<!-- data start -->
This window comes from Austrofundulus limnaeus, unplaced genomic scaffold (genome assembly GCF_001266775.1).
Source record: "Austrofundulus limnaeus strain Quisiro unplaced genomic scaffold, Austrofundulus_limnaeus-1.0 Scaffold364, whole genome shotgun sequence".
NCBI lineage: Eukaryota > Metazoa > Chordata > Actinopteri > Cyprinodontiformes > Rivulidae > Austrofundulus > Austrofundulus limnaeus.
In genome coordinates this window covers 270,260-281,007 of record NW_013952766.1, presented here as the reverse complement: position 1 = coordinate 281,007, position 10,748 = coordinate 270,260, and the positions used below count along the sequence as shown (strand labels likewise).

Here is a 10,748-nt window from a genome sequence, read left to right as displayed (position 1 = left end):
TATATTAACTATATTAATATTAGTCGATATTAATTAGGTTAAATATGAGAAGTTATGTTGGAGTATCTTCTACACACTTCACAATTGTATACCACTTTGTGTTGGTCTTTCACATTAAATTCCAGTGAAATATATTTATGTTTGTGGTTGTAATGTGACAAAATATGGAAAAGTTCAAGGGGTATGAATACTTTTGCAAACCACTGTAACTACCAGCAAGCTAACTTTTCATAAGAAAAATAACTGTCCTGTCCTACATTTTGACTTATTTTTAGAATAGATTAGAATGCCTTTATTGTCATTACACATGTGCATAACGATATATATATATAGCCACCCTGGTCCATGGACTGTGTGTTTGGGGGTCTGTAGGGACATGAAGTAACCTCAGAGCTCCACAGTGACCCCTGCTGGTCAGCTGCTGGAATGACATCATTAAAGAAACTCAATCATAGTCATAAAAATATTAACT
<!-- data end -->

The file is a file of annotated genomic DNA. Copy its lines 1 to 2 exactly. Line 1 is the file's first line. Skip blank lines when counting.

This window comes from Austrofundulus limnaeus, unplaced genomic scaffold (genome assembly GCF_001266775.1).
Source record: "Austrofundulus limnaeus strain Quisiro unplaced genomic scaffold, Austrofundulus_limnaeus-1.0 Scaffold364, whole genome shotgun sequence".